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So, I stupidly applied some polyurethane to my project without reading the instructions on the can. After it was dry several hours later, I finally read the instructions, and to my horror, I saw it said something like this:

Let sit for 30 minutes, then wipe off with lint-free reg. Do not let the finish dry without wiping it off.

So, erm, now what do I do? Did I ruin my project (it still looks perfectly fine..)? Why does it need to be wiped off, and what are the consequences if I don't!?

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Is this straight polyurethane, or polyurethane/stain combo? –  Tester101 Mar 20 '12 at 17:19
    
@Tester101: Not sure what it was. It wasn't straight polyurethane, but it definitely contained it. –  BlueRaja - Danny Pflughoeft Mar 20 '12 at 17:23

1 Answer 1

up vote 3 down vote accepted

There's a chance you were using wiping varnish or a "tung oil finish" (not really tung oil). It's basically thinned down poly that can be left on in a thick coat, or the excess can be wiped off after a coat is applied.

The warning to not let the finish dry without wiping is probably good advice to eliminate the possibility of runs and drips.

Popular Woodworking has a good article on the history of wiping varnish.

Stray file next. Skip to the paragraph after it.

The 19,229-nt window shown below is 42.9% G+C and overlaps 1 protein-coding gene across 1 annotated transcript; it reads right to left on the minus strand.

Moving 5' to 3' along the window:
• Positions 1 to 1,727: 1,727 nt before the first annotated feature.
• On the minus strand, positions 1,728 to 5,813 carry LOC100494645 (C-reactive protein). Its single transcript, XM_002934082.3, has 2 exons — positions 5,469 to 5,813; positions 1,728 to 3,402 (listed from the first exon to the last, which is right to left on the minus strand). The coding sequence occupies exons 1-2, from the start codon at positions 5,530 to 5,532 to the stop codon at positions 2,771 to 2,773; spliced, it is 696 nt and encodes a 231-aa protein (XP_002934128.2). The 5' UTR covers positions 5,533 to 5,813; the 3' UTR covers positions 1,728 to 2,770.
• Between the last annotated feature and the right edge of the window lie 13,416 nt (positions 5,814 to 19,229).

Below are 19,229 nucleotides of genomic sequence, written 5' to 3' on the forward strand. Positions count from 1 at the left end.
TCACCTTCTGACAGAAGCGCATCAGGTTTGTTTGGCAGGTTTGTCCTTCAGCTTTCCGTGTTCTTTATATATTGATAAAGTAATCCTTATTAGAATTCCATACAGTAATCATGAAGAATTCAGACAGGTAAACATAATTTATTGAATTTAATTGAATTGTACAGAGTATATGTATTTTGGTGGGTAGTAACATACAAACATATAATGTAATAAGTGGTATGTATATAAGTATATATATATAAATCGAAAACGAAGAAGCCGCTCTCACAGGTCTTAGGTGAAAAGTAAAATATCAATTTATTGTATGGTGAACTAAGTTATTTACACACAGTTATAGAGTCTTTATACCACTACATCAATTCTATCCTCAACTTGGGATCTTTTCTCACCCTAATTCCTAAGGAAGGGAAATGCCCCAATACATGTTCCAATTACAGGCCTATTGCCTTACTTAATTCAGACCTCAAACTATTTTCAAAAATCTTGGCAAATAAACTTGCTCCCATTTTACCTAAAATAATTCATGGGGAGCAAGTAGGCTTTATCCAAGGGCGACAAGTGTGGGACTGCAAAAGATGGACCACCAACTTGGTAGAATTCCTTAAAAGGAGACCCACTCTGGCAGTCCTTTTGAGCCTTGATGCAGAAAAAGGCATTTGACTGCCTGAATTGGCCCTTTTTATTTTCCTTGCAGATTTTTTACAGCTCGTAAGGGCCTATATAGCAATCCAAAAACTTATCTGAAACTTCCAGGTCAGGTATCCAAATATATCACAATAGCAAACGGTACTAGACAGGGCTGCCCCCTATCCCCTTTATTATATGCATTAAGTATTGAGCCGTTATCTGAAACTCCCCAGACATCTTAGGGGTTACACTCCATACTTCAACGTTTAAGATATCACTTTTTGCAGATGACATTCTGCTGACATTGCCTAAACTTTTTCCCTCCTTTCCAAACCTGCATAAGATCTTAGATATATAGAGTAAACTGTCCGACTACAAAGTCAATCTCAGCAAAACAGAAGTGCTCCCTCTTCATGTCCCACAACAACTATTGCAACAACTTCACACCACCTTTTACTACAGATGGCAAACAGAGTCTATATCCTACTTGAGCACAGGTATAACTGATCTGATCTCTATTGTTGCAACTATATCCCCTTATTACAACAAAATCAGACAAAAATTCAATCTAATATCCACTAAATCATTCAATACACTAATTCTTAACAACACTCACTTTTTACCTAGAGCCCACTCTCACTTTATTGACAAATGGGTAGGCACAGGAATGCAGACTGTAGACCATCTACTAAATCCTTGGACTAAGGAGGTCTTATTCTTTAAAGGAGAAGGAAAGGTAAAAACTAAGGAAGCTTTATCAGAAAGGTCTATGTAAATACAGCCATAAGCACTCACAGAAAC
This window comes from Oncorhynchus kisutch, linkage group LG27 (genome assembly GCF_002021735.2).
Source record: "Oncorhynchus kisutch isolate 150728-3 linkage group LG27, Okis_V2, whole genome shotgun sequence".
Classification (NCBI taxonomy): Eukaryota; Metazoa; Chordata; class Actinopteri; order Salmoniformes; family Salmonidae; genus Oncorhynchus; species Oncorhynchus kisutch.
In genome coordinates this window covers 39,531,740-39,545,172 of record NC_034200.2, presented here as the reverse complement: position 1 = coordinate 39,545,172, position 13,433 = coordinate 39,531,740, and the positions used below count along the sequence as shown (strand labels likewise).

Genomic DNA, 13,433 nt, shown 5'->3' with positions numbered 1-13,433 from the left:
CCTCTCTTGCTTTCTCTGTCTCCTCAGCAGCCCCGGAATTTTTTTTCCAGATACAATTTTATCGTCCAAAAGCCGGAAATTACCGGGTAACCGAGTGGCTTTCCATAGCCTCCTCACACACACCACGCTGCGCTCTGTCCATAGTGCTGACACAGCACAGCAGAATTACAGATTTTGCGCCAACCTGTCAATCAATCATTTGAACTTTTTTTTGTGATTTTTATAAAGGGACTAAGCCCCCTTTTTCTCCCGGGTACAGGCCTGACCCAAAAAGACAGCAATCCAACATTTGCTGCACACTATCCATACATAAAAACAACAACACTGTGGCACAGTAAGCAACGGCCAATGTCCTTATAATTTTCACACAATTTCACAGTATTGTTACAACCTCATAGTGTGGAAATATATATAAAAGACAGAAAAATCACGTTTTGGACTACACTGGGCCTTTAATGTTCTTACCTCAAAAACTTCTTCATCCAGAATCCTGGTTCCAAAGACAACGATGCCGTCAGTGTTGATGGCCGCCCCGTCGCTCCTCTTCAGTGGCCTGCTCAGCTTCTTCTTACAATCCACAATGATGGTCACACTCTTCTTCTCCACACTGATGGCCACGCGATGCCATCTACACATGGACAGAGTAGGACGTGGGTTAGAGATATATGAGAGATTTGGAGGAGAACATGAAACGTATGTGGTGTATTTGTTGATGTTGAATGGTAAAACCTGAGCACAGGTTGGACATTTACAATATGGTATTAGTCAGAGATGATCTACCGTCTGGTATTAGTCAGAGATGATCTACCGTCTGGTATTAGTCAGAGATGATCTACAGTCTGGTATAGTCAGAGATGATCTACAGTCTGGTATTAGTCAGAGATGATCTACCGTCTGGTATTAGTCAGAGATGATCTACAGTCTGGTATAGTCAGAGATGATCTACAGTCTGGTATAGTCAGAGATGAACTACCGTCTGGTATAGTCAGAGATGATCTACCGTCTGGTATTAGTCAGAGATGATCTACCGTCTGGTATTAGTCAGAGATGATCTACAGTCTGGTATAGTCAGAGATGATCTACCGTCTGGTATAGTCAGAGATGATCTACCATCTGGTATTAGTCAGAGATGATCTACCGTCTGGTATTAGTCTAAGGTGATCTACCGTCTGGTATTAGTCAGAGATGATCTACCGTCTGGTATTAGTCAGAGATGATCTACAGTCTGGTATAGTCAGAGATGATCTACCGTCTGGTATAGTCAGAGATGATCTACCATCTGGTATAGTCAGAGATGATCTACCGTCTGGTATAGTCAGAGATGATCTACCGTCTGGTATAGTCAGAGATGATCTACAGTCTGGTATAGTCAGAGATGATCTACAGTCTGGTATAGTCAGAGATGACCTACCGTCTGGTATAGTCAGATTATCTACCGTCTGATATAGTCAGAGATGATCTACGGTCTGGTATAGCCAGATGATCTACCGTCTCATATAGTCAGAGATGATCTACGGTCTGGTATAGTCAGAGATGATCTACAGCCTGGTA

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It's just to avoid runs/drips? So forgetting to wipe it off won't, say, ruin the wood, or leave it permanently oily? –  BlueRaja - Danny Pflughoeft Mar 20 '12 at 17:30
    
Disclaimer: Learned about 'wiping varnish' for the first time today via Google. Before your question, I'd never heard about wiping off a poly coat after application. –  Doresoom Mar 20 '12 at 17:31
    
@BlueRaja-DannyPflughoeft From what I can tell, if that's what you're using, then yes - it's just to avoid runs and drips. It may also help eliminate brush strokes. –  Doresoom Mar 20 '12 at 17:33
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wiping the excess off also produces thinner coats, which may be desirable depending on the look you're trying to achieve. With poly, too many thick coats will make the wood look 'plasticy'. If you apply the same amount of thinner coats, you'll get the same smooth finish without the extra build up. –  Tester101 Mar 20 '12 at 17:48

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